Clearly, Alinsky knew Hell is, well, hellish, full of bad wicked people who are “short of virtue” — wicked being the antonym or opposite of virtuous. Despite that, he chose Hell because bad wicked people were his “kind of people”.
saul-alinsky-fidel-castro
Another Marxist also prefers Hell — Fidel Castro, Cuba’s longtime dictator who finally died on November 25, 2016 at the ripe old age of 90.
In an interview with Paris Match‘s Jean-Luc Mano in Havana on October 27, 1994, Castro said he was going to Hell. From an FBIS (Foreign Broadcast Information Service) translation of the interview published on lanic:

It is two in the morning. A final word of farewell. [Fidel Castro said] “You know, I’ll go to hell, and I know the heat will be unbearable, but it will be less painful than having expected so much from heaven, which never kept its promises… And also, when I arrive, I will meet Marx, Engels, Lenin… And I will meet you too, as capitalists also go to hell, you know. Especially when they like to enjoy life!”

Like Alinsky, Castro too recognized that Hell would be hellish — “I know the heat will be unbearable”. And yet, like Alinsky, Castro preferred Hell to Heaven. To top it off, Castro blamed Heaven for his going to Hell because “heaven . . . never kept its promises” (whatever that means).
The Paris Match interview also revealed the ridiculous mental contortions Castro took in refusing to be criticized and to be found wanting in any way. Interviewer Mano asked Castro about the Cuban government’s economic failures. Castro answered:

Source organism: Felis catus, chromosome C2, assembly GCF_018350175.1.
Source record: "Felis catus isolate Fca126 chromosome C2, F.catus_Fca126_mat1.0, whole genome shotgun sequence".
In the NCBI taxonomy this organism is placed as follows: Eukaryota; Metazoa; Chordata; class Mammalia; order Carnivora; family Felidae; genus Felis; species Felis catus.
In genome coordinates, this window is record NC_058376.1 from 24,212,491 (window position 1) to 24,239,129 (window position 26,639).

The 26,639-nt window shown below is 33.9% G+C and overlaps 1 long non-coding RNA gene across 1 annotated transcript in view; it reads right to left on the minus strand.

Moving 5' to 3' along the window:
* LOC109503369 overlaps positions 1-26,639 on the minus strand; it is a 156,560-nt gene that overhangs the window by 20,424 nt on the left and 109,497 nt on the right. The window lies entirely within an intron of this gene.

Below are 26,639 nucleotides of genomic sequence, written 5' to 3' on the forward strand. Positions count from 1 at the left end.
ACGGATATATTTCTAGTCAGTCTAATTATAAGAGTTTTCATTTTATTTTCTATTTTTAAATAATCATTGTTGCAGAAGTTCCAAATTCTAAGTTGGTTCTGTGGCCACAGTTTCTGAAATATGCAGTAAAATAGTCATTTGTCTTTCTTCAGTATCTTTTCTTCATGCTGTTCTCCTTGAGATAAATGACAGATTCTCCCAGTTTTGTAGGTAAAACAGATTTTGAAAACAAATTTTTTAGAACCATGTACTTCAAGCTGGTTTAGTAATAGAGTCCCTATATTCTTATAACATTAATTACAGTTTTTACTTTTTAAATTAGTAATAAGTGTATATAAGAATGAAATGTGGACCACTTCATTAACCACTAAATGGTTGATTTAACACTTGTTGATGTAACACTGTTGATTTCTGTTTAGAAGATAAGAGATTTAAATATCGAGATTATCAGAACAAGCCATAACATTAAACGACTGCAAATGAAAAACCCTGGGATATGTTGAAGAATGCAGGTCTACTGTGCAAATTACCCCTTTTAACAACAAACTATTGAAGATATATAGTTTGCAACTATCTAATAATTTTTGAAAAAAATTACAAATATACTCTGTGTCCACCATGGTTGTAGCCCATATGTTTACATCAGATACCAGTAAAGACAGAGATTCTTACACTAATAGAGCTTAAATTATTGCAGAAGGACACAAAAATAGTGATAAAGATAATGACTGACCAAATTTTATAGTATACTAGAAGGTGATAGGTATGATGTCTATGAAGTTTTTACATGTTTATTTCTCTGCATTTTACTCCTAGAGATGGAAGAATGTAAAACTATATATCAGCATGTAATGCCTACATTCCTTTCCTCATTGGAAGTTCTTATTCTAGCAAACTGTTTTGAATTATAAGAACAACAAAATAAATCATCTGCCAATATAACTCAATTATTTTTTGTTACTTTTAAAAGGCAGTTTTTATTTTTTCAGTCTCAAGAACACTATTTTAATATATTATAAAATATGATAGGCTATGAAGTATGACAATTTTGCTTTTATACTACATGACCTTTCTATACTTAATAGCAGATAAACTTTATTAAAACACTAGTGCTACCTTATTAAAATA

“Cuba cannot be judged in this way. The Revolution includes some tremendous achievements.”

Mano then pushed further and asked about political prisoners. Castro airily replied:

“There are none in Cuba. It is a matter of philosophy. A counterrevolutionary in prison is not a political prisoner.”

In other words, there are no political prisoners in Cuba because of a linguistic trick — Fidel Castro simply refused to call people imprisoned for their political dissent “political prisoners”. What a neat trick! Henceforth, we should tell the world there’s no crime in America because we don’t call crimes “crimes”!
Back to Saul Alinsky, Fidel Castro, and Hell . . . .
Are you as nonplussed as I am that Alinsky and Castro actually preferred Hell, well knowing it would be hellish?
The late Fr. Malachi Martin, in his 1976 book on exorcism, Hostage To The Devil, noted that we instinctively react to evil and evil people with revulsion, and that our repugnance serves a protective function because, feeling repelled by evil people, we naturally seek to avoid them.
By the same reasoning, the opposite must also be true — evil people must also find goodness and good people repugnant.
And so, a simple explanation for why Alinsky and Castro preferred Hell to Heaven is that they are thoroughly evil and prefer to be with Satan and other evil people in Hell. Finding goodness repellent, Alinsky and Castro do not want to be with God, the angels and saints in Heaven. For them, Heaven would be hell.
H/t John Horvat II
See also “Pope Francis ‘grieves’ over death of Fidel Castro who persecuted Catholics & lived in luxury while Cubans starved“.
By the way, the story that Trump talked Obama out of attending Castro’s funeral is a hoax. Shame on sites like The Last Line of Defense (TLLoD) for reporting it as truth. The embedded link to TLLoD‘s supposed AP source doesn’t work. I searched the AP and found AP made no such report. Conveniently, TLLoD has closed that post to comments, so I can’t even write this as a comment there.
It’s sites like The Last Line of Defense that lends fuel to MSM’s — especially the despicable Washington Post — malicious characterization of Alternative Media as “fake news”.
~Eowyn